Culture and Recreation


What is a poet laureate?

A poet laureate is someone who is recognized by his or her country or state as its most eminent and representative poet. Officially, a poet laureate is appointed or named by the government. England’s first, if unofficially titled, poet laureate was Ben Jonson (1572–1637), a contemporary of Shakespeare. (Shakespeare acted a leading role in the first of Jonson’s great plays, Every Man in His Humour, 1598.) In 1605 Jonson began writing a series of masques (short, allegorical dramas that were performed by actors wearing masks) for the court. Years later, in 1616, he was appointed poet laureate and in that capacity received a “substantial pension.” Among Jonson’s works are Volpone (1605), Works (a collection of poetry published in 1616, and which includes the oft-quoted line, “Drink to me only with thine eyes”), and Pleasure Reconciled to Virtue (1618).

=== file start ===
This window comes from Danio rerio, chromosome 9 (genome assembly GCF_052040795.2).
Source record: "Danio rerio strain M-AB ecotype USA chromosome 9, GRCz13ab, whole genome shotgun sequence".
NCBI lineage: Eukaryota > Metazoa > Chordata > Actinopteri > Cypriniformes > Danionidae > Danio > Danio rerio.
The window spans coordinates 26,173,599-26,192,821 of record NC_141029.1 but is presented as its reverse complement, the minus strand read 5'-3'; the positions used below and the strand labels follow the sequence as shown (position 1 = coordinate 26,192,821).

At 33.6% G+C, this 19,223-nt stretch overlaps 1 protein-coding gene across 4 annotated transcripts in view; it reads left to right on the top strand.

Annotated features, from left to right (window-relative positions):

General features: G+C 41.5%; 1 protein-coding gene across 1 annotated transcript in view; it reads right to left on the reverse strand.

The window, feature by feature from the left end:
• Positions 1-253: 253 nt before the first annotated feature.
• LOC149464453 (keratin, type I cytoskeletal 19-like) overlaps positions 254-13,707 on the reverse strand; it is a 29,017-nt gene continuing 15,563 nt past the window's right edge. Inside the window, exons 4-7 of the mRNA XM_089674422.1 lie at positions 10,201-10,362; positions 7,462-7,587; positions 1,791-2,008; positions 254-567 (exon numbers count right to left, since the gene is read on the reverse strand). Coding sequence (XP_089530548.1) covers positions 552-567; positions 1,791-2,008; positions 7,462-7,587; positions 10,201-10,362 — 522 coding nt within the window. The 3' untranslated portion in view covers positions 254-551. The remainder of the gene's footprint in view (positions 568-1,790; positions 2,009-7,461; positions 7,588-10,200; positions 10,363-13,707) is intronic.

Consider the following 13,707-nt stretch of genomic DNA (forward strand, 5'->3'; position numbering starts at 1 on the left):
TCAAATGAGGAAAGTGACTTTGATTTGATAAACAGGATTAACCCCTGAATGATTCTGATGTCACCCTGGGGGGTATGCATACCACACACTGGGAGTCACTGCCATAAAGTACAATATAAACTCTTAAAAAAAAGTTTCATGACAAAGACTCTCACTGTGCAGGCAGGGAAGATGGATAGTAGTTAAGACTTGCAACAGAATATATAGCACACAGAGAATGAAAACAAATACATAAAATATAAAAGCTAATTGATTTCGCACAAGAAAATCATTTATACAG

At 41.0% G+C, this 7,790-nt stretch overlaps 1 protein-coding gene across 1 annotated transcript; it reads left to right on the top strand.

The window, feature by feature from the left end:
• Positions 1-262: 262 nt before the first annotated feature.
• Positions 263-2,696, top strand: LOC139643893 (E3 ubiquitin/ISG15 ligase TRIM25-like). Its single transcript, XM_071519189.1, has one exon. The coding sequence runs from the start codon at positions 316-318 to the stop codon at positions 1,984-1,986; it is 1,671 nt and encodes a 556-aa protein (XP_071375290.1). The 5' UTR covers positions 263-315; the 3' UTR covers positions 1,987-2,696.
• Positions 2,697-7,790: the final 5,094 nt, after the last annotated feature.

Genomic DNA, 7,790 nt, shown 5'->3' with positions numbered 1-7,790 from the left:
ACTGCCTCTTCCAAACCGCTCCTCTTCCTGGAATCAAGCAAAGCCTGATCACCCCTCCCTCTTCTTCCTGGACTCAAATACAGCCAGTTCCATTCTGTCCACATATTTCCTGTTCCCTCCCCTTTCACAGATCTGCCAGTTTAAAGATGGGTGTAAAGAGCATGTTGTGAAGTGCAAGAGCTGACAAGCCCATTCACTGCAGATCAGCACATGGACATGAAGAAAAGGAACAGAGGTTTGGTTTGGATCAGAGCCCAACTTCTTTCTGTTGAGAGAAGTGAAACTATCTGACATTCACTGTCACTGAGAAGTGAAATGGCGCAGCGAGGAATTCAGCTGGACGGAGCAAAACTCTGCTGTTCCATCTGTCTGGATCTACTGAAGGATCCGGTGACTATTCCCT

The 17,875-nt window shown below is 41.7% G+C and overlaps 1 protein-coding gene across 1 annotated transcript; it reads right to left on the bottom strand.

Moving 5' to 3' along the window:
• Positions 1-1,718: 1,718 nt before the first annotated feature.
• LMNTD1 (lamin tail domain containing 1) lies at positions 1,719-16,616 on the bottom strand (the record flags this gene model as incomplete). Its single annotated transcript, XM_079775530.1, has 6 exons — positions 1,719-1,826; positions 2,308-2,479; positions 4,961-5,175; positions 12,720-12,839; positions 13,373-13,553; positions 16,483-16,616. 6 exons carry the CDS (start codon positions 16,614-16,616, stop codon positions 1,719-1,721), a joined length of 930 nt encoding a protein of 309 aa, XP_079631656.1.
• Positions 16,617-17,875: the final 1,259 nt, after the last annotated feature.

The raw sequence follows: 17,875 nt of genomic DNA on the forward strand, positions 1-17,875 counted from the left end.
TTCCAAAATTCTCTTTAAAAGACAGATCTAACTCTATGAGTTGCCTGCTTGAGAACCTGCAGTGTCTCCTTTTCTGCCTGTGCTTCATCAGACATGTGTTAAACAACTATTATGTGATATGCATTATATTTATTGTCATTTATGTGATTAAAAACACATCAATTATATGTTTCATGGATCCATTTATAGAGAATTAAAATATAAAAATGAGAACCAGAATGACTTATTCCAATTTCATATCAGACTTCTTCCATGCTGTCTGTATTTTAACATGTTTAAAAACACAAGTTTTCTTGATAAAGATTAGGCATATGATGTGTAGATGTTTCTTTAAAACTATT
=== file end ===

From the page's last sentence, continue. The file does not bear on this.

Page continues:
Some sources trace the first British poet laureate back to Edmund Spenser (1552 or 1553–1599), who is called the “Poet’s Poet.” However, the title of poet laureate was not officially conferred on an English writer until 1638, when poet and dramatist William Davenant (1606–1668), who was reputed to be the godson or even the illegitimate son of Shakespeare, was given the honor. Other poet laureates of England include John Dryden (1631–1700), William Wordsworth (1770–1850), and Lord Alfred Tennyson (1809–1892).


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